Ham radio fans show off their skills at Santa Rosa event
Using a lightweight handheld antenna made of small archery arrows, Bob Matreci tried to connect to a satellite hovering about 200 miles above the ground.
If successful, sometimes amateur radio operators like Matreci can contact the International Space Station.
On Saturday, though, Matreci wasn’t having much luck with only static coming over the channel.
“You don’t always get a contact, but it’s always hope springs eternal,” he joked.
Matreci was one of about a dozen local amateur radio operators participating in the American Radio Relay League’s annual Field Day. The event brings together thousands of radio amateurs who set up temporary transmitting stations across the country to show off their skills and educate the public on how amateur radio, also known as ham radio, works.
Across the lawn at Finley Community Park in west Santa Rosa, members of the Sonoma County Radio Amateurs set up several stations displaying different types of communications devices. They worked to contact other operators along the West Coast — in some cases as far east as Kansas — through voice, satellite, digital communication and Morse code.
Operating amateur radios started off as a hobby for many of the club’s members but it has real-world practices here in the North Bay where wildfires and power outages can cut off cellphone and internet service, making it difficult to coordinate operations during emergencies, said Darryl Paule, outreach coordinator for the club.
“When all else fails, there’s always ham radio,” Paule said. “Ham radio is an important fabric of the community, especially in fire season.”
Amateur radio was created more than a century ago, according to the American Radio Relay League, the national association for operators that represents more than 170,000 licensed amateurs in the United States.
Sonoma County Radio Amateurs was created in 1931 and has 247 members of all ages and demographics, Paule said. The youngest members are in their early teens and the oldest is over 90.
All operators are licensed by the Federal Communications Commission, which assigns operators call signs, a unique identifying code. There are three different licenses: a technician license for beginners; a general license; and an amateur extra license for more experienced operators.
The club promotes the hobby and offers classes for newcomers and continuing education for members, in addition to public service to the community. The group is always recruiting for its ranks and looking to attract younger operators through STEM programs, Paule said.
During emergencies, radio amateurs work with officials from the Sonoma County Department of Emergency Management to assist with communications. Operators are dispatched to shelters and other locations to help coordinate emergency assistance and aid with the central dispatchers, Paule said.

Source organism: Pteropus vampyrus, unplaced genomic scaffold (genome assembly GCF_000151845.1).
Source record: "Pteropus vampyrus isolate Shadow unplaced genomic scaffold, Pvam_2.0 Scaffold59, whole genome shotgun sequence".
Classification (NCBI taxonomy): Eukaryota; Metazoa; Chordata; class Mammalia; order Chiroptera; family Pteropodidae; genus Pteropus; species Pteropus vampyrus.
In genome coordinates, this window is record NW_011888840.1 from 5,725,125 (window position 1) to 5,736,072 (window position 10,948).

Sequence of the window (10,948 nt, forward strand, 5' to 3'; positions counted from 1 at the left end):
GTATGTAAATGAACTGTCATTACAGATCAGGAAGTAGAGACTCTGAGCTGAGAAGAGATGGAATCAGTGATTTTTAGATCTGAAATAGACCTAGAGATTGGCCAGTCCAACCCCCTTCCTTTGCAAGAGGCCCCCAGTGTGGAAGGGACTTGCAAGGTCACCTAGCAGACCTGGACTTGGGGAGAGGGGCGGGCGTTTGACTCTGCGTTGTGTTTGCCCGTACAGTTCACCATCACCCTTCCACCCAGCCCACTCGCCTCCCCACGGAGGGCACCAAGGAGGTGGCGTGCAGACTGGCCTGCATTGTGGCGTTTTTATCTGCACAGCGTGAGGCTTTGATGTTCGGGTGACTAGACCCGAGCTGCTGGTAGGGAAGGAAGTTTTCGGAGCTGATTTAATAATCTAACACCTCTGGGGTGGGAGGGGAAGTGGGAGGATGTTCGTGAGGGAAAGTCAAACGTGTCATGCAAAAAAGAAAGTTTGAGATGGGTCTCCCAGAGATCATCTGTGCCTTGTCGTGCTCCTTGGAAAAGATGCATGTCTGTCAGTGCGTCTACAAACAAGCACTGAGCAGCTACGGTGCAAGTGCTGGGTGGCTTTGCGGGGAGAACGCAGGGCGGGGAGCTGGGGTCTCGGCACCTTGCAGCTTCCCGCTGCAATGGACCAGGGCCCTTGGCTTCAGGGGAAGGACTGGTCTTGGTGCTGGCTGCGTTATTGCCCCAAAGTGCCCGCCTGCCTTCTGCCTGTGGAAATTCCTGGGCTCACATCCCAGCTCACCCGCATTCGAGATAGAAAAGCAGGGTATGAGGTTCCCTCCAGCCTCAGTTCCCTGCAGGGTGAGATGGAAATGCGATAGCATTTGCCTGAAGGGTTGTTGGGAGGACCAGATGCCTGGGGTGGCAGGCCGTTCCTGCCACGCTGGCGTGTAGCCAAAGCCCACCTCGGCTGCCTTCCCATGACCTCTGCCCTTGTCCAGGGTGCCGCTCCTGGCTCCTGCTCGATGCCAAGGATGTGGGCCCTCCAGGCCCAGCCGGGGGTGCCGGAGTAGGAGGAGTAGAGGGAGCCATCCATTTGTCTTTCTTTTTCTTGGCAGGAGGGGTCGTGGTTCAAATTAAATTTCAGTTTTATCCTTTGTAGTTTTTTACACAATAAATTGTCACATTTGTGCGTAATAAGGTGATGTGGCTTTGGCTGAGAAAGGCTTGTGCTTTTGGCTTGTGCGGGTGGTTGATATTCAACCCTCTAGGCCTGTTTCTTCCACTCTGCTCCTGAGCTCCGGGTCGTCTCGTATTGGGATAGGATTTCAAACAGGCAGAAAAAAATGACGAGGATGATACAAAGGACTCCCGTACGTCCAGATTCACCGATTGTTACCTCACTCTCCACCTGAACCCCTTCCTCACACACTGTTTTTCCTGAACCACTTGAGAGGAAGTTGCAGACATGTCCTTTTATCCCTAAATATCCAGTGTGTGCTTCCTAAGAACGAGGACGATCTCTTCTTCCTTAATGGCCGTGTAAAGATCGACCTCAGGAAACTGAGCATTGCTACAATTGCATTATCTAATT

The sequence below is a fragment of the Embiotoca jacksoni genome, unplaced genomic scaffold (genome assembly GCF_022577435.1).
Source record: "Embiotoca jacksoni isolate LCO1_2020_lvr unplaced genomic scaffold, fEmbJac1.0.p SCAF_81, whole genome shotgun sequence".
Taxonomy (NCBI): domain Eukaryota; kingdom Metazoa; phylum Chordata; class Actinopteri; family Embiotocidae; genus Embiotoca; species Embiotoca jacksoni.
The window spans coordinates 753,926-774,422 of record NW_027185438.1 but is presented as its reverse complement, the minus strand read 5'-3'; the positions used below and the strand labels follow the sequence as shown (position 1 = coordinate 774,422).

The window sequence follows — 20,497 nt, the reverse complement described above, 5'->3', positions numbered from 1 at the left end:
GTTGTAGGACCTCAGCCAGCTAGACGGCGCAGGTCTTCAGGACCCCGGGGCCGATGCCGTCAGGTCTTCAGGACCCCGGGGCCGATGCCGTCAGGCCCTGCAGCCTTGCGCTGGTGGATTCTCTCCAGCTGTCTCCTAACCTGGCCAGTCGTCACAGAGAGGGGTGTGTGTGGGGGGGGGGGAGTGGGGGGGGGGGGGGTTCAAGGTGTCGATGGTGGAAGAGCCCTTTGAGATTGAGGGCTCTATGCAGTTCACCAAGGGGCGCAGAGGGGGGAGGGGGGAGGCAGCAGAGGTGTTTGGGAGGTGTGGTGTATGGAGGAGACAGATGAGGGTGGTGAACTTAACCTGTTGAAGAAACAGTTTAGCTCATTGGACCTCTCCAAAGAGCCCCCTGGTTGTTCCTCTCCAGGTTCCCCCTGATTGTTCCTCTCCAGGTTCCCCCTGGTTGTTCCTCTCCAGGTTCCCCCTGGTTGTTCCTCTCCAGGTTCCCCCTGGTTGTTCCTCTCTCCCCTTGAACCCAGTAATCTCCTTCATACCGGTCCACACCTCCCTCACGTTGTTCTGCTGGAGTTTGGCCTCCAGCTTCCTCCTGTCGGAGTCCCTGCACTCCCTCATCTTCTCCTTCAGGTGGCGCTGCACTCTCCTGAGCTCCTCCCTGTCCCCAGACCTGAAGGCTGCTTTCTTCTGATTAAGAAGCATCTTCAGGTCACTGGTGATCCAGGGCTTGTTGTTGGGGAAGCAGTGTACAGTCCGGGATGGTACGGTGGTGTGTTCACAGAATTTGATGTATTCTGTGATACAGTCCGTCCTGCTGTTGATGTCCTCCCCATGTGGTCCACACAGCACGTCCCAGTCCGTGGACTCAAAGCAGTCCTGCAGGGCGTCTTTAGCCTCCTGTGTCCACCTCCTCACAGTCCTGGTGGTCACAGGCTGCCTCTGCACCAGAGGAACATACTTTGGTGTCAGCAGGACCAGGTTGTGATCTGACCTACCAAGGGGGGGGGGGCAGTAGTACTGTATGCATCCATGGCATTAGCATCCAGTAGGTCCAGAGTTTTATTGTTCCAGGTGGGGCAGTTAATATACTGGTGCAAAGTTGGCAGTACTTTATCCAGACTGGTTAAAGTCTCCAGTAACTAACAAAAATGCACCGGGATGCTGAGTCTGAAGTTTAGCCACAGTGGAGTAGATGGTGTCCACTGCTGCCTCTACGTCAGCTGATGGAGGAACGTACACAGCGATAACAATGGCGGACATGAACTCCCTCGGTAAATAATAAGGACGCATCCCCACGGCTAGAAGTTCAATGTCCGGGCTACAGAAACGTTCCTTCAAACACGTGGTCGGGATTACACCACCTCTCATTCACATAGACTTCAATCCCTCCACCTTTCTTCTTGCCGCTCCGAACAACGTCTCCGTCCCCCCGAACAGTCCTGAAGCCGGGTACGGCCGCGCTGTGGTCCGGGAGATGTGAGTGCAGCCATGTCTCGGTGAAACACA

Members also report from the field on weather and damage conditions, along with response and recovery work.
The radios operate off generators, battery or solar power, eliminating the need to connect to the electric grid.
Club members also assist with public events like runs and bicycle rides, providing support with communications if emergency services are needed during the event or if a rider has an accident and needs assistance.
Dan Ethen, chief radio officer with the Auxiliary Communications Service, a volunteer group that helps supplement emergency communications and is housed under the Emergency Management Department, said their skills are invaluable.
Radio amateurs can come up with solutions on the fly to send communications when other technology is overloaded or unavailable, he said.
On Saturday, operators wearing name tags with their call signs manned computers, radios and other equipment, scanning different frequencies as they attempted to make contact with operators in other cities.
Saturday’s event was the first Field Day that club members held in person in two years after the pandemic sidelined in-person events.
There was smaller turnout this year than in the past, though, Paule said.
Rick Cowperthwaite manned the digital communications station that uses a computer and radio to transmit brief messages with the operator’s call sign, location and signal strength.
At a nearby tent, Howard Sidorsky listened to the tone denoting the dots and dashes coming over the signal at a Morse code station. This method is used to communicate long distances and advanced operators can send several words per minute making it possible to communicate quickly, said Sidorsky, who first received his license in 1958 but picked up the hobby again in the 1970s.
He and operator John Breckenridge, one of the longest serving club members – about 45 years — had made contact with operators in Southern California, eastern Washington and even British Columbia.
You can reach Staff Writer Paulina Pineda at 707-521-5268 or email@example.com. On Twitter @paulinapineda22.
Santa Rosa, Rohnert Park city reporter
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